Sookie’s mostly just frowny-faced about things for the entire episode. You know what, though? She infinitely more relatable here than most of last season. She finally gets around to dealing with her grandmother’s old possessions in one of the most heartbreaking scenes the series has produced. A novel sits half-read on the old woman’s bed; an incomplete bit of knitting waits in a chair. Sookie makes a “keep” and “Goodwill” box, but struggles to put anything into the latter.
She also gets into two separate fights with her undead lover, both of which pack more pathos than the couple’s usual spats. Bill’s short-lived efforts to conceal Jessica from Sookie finally unravel, and she, um, doesn’t take his secret-keeping well. To compound the misery, Bill’s murder of Sookie’s abusive uncle comes to light, and she’s none too pleased about that, either. Still, after some passionate monologuing, Bill and Sookie reconcile and engage in a bout of vigorous make-up sex that takes the whole concept of fluid exchange to previously unscaled heights.
Last but certainly not least: Lafayette. When we see him again (yay!) he’s trapped in a Saw-flavored room underground, chained with other gaunt bodies to a ceiling-mounted carousel from hell. There’s a single toilet in the room, so when one prisoner needs to go, everyone has to turn the giant creaking wheel of misfortune until the party in question reaches the loo. Mysterious figures periodically bring in new prisoners and carry out the old, but Lafayette has so far managed to avoid being taken away.
One of the new arrivals turns out to be a former Merlotte’s customer who, last season, made the enormous mistake of spilling some bigotry on both Lafayette and his food. Dumb Customer tries (hilariously and even sort of touchingly) to confide in Lafayette, and both men wonder what on Earth they could’ve done to end up in such a place. We’ve naturally assumed that Republican basements just look like this, but alas, no. Irritated by Dumb Customer’s moans and confessions, vampire sheriff Eric Northman enters the dungeon in a green smock, his rock star locks pinned up and primed for highlights. This is vampire jail!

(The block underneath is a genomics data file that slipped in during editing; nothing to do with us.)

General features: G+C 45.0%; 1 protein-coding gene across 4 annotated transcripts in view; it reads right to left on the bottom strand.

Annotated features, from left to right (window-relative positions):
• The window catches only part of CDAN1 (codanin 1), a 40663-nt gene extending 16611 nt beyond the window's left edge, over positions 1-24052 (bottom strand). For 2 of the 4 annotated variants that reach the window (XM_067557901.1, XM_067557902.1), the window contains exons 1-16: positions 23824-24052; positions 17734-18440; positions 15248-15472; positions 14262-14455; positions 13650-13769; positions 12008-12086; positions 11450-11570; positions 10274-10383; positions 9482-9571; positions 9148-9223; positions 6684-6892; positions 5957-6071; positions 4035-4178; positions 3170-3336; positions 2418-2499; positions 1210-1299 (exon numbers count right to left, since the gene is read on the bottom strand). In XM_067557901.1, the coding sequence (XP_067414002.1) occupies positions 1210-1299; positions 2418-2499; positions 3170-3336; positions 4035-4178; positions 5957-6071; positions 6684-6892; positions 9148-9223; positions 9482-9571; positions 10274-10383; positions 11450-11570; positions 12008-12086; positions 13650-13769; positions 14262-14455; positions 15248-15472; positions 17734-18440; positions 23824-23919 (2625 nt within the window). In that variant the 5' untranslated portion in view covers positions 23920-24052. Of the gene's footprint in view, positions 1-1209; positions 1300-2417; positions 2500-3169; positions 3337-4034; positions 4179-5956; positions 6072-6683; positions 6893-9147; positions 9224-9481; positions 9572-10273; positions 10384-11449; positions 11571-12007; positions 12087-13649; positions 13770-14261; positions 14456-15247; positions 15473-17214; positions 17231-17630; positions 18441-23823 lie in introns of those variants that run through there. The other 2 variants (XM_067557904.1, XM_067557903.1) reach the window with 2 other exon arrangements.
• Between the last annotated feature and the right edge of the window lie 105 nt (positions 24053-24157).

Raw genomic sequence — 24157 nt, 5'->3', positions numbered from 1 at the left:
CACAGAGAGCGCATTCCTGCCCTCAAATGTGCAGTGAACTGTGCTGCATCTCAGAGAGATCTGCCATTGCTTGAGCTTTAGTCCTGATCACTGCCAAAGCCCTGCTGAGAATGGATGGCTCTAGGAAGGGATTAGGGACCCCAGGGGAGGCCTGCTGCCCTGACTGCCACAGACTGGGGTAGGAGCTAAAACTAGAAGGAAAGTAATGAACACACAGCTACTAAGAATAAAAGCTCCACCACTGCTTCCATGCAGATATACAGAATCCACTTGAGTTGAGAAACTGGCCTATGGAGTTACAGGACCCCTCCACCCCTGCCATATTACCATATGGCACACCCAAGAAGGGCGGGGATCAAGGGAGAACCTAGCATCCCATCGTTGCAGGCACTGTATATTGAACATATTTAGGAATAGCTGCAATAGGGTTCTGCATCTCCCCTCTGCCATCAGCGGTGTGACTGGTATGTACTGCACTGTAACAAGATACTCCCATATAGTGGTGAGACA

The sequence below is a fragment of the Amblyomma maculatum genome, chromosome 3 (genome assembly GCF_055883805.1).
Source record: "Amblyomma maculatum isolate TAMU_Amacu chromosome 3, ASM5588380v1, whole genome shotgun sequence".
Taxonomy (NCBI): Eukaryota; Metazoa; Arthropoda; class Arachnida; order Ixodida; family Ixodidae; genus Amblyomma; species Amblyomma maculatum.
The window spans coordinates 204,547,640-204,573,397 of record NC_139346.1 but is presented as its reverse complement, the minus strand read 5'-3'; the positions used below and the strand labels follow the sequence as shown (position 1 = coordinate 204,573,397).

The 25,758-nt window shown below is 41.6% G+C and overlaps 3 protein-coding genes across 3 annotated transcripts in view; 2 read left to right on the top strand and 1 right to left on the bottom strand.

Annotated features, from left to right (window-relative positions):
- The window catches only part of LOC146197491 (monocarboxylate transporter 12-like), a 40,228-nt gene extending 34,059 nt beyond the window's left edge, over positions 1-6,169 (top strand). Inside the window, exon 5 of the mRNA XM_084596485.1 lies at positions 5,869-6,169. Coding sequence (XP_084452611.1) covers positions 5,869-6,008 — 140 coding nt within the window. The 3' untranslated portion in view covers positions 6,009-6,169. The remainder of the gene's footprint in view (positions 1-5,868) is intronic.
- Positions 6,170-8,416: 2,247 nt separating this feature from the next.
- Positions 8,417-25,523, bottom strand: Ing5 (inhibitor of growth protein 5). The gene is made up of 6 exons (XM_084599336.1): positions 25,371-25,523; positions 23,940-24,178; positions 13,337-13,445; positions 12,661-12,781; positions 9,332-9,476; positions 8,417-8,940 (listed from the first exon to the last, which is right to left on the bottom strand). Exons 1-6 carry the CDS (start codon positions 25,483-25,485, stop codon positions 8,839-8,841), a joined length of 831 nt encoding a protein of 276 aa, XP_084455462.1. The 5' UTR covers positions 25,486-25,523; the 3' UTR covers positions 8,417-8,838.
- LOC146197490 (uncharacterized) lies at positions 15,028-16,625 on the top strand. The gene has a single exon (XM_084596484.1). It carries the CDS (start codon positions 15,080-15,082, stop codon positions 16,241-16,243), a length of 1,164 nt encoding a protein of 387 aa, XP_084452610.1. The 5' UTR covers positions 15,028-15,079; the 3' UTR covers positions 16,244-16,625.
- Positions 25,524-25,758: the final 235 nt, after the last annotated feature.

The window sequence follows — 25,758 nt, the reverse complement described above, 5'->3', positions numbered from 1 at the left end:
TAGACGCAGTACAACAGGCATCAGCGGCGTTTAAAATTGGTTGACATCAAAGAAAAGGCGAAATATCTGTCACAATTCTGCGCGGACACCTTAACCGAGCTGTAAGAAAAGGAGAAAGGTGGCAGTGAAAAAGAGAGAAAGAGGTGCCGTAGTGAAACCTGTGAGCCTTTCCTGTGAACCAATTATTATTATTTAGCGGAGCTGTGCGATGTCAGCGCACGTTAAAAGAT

Eric begins to question Dumb Customer about a bit of anti-vamp arson, but is interrupted when the dude makes his last enormous mistake, jabbing a cross into the sheriff’s eye. Dude makes a run for it, but Eric grabs him, lifts him bodily into the air, and tears out the guy’s midriff with his teeth. At the time, this was the most graphic thing I’d seen on HBO, but it was instantly supplanted by a shadow play of Eric dismembering the poor, stupid arsonist, roaring like he’s in a Toho film and flinging limbs with abandon. Lafayette makes the same face you would make.
If you’ve seen the first season (or, hell, even if you haven’t), you probably already know whether or not the show’s for you. So the real question becomes, “Is True Blood still itself?” The answer: yes, resoundingly, and more so than before. Everything that distinguishes this series from the adolescent, puppy-eyed competition is distilled; the emotion is more powerful, the plot and pulp violence farther over the top, the reality heightened even further. Every Louisiana accent is worse than you remember.
But it seems to me that Ball and company are out to produce something a little deeper this time, too. The question of fulfillment runs through each new subplot, articulated in a broad range of ways. Jason looks to religion for a sense of purpose he’s never felt before. Tara’s desires are realized before her eyes, and reckoning with that will likely be difficult. Lafayette’s tired self-reflection is one of the best moments his character has gotten, and it seems to establish the emotional timbre of the season. “The drugs, the sex, the website,” he says. “I did it so my life wouldn’t be a dead end. And this is where I end up? What kind of punchline is that?”
Well, at least he’s still with us.
Episode Grade: 9 out of 10